Grogen Castle, only twenty miles from here, had been abandoned by its royal castellan without a blow struck in resistance to the Welsh army who'd encircled it. Its puny garrison of Breton mercenaries had spent more time drinking and whoring than preparing for war and, when the time had finally come, had discovered that they'd lost all appetite for the hardships of battle. This was in stark contrast to the Welshmen now trailing down the valley. Despite having some mail shirts between them, they were mainly clad as foresters — in hose, felt boots and hooded woollen jerkins. Yet they were a rough, hardy sort, dark eyed and sullen of brow. They were all shapes and sizes; some were young, some old, but they had a vigour and robustness that the average English peasant lacked. Corotocus knew why. The main industry in this part of the kingdom was sheep rearing rather than rood-work. This was physically demanding work carried out on a mountainous landscape of coarse pasture and tumbling, boulder- strewn valleys. The simple act of moving from place to place built up great reserves of strength and stamina in the natives. On top of that, their barbarous tribal customs had toughened them in other ways, and they'd had no option but to grow used to the cold, wet gales howling in from the Irish Sea.
'I'm glad you understand,' Countess Madalyn said. 'It's very important to these men that you realise they didn't give up the castle because they are frightened of a fight. After Prince Madog's defeat at Maes Moydog, I was able to persuade them that the cause is futile. That it would have meant another prolonged war of annihilation and that, even if they were victorious in the end, the result would be burnt homes, ravaged farmland, famine and pestilence.'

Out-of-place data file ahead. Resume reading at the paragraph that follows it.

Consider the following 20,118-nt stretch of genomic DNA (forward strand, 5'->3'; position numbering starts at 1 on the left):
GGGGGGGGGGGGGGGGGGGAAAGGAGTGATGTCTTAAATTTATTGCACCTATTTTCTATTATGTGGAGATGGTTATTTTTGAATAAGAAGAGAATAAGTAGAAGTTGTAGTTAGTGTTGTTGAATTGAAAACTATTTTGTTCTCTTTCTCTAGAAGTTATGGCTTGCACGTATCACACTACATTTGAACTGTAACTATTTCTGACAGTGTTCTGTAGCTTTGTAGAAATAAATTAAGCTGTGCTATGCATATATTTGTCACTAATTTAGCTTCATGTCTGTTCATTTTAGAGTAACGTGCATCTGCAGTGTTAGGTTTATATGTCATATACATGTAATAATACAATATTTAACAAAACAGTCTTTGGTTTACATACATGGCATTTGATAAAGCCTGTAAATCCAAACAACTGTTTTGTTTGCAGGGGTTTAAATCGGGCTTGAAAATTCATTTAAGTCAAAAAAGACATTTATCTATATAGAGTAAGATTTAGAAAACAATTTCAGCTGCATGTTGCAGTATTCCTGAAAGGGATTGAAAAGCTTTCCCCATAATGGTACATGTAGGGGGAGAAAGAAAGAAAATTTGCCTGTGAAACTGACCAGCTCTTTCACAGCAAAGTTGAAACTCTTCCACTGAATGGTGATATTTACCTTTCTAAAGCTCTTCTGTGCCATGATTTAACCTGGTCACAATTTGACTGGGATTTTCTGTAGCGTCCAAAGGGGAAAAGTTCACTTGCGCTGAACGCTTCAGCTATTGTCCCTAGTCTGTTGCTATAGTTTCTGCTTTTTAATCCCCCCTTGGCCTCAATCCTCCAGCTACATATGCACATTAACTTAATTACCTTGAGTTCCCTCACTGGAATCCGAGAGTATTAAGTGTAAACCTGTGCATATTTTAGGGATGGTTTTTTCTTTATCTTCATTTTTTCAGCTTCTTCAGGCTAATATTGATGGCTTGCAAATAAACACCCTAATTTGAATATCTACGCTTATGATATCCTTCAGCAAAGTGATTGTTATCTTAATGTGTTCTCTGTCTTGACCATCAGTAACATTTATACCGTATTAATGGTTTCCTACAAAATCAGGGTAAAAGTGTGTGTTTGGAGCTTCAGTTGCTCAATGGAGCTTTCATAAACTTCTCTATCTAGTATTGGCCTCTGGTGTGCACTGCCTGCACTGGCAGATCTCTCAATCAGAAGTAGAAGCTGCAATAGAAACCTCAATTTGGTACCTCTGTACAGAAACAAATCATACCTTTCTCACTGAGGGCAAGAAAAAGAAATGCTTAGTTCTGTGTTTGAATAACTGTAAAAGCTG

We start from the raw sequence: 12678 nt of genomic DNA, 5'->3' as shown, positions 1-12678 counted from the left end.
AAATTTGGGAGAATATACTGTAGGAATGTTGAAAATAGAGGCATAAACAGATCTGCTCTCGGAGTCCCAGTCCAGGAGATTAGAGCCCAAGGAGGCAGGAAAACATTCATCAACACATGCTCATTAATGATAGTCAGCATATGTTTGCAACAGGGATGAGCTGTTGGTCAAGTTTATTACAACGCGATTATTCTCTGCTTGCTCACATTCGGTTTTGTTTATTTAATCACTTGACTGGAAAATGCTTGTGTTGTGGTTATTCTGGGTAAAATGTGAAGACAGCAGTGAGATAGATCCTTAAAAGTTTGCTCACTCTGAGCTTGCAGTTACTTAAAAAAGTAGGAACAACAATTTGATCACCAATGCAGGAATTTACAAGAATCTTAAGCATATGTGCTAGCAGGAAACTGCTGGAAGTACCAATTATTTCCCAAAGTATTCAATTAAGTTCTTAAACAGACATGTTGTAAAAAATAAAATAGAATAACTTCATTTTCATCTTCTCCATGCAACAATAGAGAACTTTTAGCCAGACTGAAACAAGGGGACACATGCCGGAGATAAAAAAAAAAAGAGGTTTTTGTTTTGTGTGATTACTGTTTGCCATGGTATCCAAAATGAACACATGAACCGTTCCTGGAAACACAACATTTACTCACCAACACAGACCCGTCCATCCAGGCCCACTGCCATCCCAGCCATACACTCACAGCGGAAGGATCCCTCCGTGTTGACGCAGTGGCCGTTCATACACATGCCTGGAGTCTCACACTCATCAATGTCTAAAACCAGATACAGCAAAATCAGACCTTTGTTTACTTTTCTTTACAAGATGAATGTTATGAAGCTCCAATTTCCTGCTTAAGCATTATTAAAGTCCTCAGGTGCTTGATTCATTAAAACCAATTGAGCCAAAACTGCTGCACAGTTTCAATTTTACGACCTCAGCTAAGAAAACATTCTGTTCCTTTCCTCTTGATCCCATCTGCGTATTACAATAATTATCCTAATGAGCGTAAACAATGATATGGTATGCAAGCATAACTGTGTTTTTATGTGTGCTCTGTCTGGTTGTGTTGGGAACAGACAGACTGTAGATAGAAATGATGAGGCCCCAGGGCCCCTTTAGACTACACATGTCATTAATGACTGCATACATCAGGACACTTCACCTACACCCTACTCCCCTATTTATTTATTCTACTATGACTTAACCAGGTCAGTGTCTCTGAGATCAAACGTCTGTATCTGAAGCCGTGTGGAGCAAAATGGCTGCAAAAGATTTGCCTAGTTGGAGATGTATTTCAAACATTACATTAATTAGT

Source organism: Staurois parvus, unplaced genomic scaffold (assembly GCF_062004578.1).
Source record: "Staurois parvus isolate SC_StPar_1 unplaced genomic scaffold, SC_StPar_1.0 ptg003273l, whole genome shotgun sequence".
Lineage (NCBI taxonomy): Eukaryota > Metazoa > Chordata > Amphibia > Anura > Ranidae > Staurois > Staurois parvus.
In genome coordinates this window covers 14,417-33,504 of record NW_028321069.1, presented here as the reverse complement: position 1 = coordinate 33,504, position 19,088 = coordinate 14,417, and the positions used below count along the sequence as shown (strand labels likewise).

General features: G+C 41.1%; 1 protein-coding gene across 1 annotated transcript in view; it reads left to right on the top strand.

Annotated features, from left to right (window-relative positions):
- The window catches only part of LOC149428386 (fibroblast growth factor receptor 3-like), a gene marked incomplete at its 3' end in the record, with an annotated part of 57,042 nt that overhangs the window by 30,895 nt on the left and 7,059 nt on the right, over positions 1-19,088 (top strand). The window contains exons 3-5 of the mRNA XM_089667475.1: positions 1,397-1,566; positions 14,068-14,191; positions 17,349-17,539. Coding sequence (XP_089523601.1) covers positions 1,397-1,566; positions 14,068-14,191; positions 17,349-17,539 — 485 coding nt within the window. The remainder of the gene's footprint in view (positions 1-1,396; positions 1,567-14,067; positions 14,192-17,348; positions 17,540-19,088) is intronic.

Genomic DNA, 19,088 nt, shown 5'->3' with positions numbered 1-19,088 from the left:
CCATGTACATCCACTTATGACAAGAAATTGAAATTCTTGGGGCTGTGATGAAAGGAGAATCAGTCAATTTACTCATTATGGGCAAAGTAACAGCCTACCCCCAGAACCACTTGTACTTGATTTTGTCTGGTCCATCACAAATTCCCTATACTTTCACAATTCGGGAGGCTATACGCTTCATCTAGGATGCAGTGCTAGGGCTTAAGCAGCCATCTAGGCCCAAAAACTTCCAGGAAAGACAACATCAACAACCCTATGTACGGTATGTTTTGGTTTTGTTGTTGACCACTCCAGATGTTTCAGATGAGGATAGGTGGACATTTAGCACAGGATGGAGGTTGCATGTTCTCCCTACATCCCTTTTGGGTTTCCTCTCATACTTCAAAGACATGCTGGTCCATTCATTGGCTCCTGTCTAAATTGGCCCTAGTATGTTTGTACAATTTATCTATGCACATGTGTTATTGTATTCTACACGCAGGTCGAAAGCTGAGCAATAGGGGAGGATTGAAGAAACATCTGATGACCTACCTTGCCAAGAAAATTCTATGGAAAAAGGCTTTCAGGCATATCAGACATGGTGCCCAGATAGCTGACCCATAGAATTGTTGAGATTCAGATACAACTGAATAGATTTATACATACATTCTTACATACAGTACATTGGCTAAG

Corotocus nodded. 'You did right. You are a good mother to your people.'
His household champion trotted up from behind, a swarthy Aquitainian knight, whose brutish face was bisected down the middle by an ugly cleft. The relic of a deep scimitar wound incurred many years earlier, this had now left him with features that were weirdly asymmetrical, one eye slightly higher than the other, his mouth slanted, his nose, what remained of it, horribly crooked.
'That's the last of them, my lord,' he said.
'You're certain, Navarre?'
'Four hundred men in total have surrendered their arms and are returning to their homes.'
This appeared to be true. No more Welshmen now appeared. The last handful was already fifty yards down the valley.
'Good,' Corotocus said. 'Du Guesculin!'
Hugh du Guesculin, his chief herald and banneret, rode forward. Like Navarre, he wore mail and the earl's household livery. He also carried the earl's gonfalon — a long pole from the top of which the black eagle billowed on a crimson weave. But he seemed less of a warrior. He was portly, with a clipped moustache and dainty manner.
'My lord?' he enquired.
'Begin the punishment.'
Countess Madalyn glanced at the earl, puzzled. He smiled coldly. Du Guesculin summoned a page, who put a hunting horn to his lips and blew a single, clear blast.
'Kye!' Countess Madalyn said.
The gigantic bodyguard hurried forward, his mail coat clinking under his leather corselet. He had a spear in